4 a5 sized notebooks dated from 24 11 1899 – 13 6 1900. They are unpaginated and written in a neat legible script in ink. No 1  pages, no 2  pages, no 3  pages and no 4  pages. Each diary has a handwritten label pasted onto the front cover which states: Please return to Miss F.M. Nordon, The Meadow, Muswell Hill, London No 10. They give a detailed account of daily life in Mafeking during the Siege. Bob is not identified as only his first name is known.
The first entry described from The Guard Tent Hospital Redoubt Mafeking 24 November We have now been under siege 7 weeks and today November 24th are still holding our own despite terrible odds. I intend to cable you after the line is clear, although you will have probably heard before then whether we have succeeded in holding Mafeking or whether we are taken prisoner to Pretoria. Every 2 nights out of 3 we have to go some 100 yards from our fort and keep sentry duty for 2 hours until our relief man comes out. Guard duty is started at 7 pm and end at 5 am. Colonel Vyvyan, the Town Commandant who is very popular here comes round in the evening and early morning and we are very careful to challenge him.
13 October the Boers have now fired over 800 shells into this little place and yet we live.
1 December for 2 hours under heavy cross gun and rifle fire. We had 6 killed and 5 wounded. Amongst the killed was the Hon Captain Douglas Marsham.
22 December Lady Sarah Wilson, sister of Lord Randolph Churchill, husband of Captain Wilson who is on the military staff here, came into Mafeking about 12 days ago.
Continued There is very little sunshine in things just now. A shell struck near the women’s laager and killed a little girl of 10 and badly wounded a little boy only 7 years old. Poor little Mafeking will be a wreck. We are still doing an enormous trade but personally I do not think that Mr Weil should open the store, except for the issue of necessary rations.
3 February 1900. Today is Saturday and is the 113th day of siege. The Boers are still around us but everyone is pretty cool.
Today is Saturday Feb 18th and we are still beleaguered. We hear but little news of anything outside.
Continuing - Today is Friday Feb 23rd. The big gun has again been moved and is now very dangerous to the town. Then of course there is local trade and although we may not now supply groceries to the public, at the same there are certain ones who can always get such things in moderation. For instance large orders have to be executed for the hospital and various officers messes.
Sunday March 4th yesterday was my birthday and I greatly missed not getting my customary congratulations from England. Yesterday morning the Boers by gun put 45 shells into the forts and town at a distance of 1 and a half miles.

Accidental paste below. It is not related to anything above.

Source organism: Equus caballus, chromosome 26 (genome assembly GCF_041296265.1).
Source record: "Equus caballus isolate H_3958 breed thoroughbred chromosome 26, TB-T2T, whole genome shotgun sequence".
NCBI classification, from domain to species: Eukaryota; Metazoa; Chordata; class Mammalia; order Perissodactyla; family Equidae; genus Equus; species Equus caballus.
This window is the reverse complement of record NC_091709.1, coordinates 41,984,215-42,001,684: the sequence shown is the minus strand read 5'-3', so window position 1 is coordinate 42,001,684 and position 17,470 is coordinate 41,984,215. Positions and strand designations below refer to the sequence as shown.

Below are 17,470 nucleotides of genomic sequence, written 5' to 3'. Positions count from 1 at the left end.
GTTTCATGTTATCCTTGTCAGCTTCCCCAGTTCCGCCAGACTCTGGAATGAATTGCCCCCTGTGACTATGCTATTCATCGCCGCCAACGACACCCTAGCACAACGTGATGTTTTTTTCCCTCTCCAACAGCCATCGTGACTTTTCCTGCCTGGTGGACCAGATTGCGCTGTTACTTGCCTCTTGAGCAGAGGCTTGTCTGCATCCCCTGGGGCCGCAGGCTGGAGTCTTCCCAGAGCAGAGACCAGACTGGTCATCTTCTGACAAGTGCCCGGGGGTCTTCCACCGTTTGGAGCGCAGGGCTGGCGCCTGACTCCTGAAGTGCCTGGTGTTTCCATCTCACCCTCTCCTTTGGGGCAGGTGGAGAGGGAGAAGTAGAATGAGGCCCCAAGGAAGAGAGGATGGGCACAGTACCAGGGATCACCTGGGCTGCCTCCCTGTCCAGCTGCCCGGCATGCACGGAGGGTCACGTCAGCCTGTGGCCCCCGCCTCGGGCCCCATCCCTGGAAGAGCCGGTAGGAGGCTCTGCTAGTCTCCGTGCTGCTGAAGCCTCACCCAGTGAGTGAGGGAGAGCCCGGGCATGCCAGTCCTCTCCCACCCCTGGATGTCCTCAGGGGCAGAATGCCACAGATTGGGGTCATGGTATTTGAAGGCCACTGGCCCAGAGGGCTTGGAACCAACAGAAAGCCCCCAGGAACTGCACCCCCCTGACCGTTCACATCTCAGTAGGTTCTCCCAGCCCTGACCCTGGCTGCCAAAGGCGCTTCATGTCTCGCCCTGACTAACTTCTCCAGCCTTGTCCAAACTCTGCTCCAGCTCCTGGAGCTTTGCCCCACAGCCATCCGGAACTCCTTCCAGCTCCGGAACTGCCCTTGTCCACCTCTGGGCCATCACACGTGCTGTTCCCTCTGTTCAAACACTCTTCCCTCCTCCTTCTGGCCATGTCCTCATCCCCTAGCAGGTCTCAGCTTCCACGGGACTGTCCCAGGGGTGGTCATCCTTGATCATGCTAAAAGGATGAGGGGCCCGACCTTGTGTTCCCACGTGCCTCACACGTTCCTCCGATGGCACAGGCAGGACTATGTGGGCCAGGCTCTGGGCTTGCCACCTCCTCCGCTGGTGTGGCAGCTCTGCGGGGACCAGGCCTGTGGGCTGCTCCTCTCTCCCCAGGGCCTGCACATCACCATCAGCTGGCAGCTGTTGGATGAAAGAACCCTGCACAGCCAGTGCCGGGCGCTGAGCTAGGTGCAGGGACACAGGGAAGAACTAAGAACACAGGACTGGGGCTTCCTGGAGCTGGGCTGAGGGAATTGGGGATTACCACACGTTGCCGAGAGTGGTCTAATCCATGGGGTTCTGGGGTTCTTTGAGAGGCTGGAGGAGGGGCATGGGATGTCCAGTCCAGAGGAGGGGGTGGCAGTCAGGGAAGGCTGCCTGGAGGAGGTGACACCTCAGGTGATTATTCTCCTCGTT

People are very hungry in town. It is very hard to have to refuse people the necessities of life. Food is scarce and if I did not get my plate of porridge in the morning I should feel quite lost
Today is Wednesday April18th and is one of the worst days I have yet seen in Mafeking. It rained pitilessly all day and it was no joke waling about up to the camp for our scanty scoff. The Boer big gun has gone away for a holiday, perhaps, but their many other guns and rifles are still pretty busy at time. But they (The Boers have no courage and never come out out their forts. They keep a respectable distance.
Monday April 23rd Still under Siege, shall be glad when I can write that we are relieved. There have been many fatal cases of typhoid in town. The hospital is choked full. We heard 3 days ago from Lord Roberts who says he thinks we can hold out until May 18th or later. Next Monday will be the 200th day.
Wednesday May 9th Oh dear this is very trying. It will be 9 months on Sunday and still unrelieved.
Thursday May 13th Yesterday was a red letter day in the annals of besieged towns in general and our little town in particular. On Saturday morning at 3:45am we were all roused by the ringing of bells and clanging of gongs. An aide de Camps rode up to our camp and asked for 15 volunteers to go to man loopholes in front of the BSA camp. I was glad of the chance and made one of the 15.
Tuesday May 15th At last we are on the eve of relief.
Thursday June 13th In this last entry he writes. I have just read the paper you sent me with account of Mafeking Relief rejoicings at home. It must have been very great. Fondest love my darlings for ever and ever Bob.
There is a detailed account of the Siege of Mafeking by Angus Hamilton as follows: https://www.gutenberg.org/files/39348/39348-h/39348-h.htm
A facsimile copy of a Mafeking Mail Siege Slip dated 15 December 1899 with an order signed by Kliet. Col Vyvyan is retrieved as follows:
The following biographical information has been supplied by the owner of these diaries:
Florence Maud Nordon MBE MBE: 1960: For services rendered under the auspices of the Over-Seas League in connection with hospitality to Commonwealth visitors. She never married and was a former Captain in the Women’s Volunteer Reserve; some papers in the Imperial War Museum. Florence’s parents were Maurice Nordon (1829-1909) and Esther Levy (1850-1919)
Bob Seems to be a Londoner, Kensington and Hampstead mentioned. Had his 22nd Birthday was in camp on 3 March 1900 so born 3 March 1878. He was a member of the Mafeking Town Guard; was on guard duty a lot and suggests he was not an officer but in the ranks. He states he paraded with rifle and bandolier with the Mafeking TG. He was an employee of Julius Weil and Co and worked in his Store. There are multiple references to the store and both the Weil brothers. Mentions near misses in the store from shells. He mentions Ben and Sam Weil in his diary.
- Overall Condition: Very Good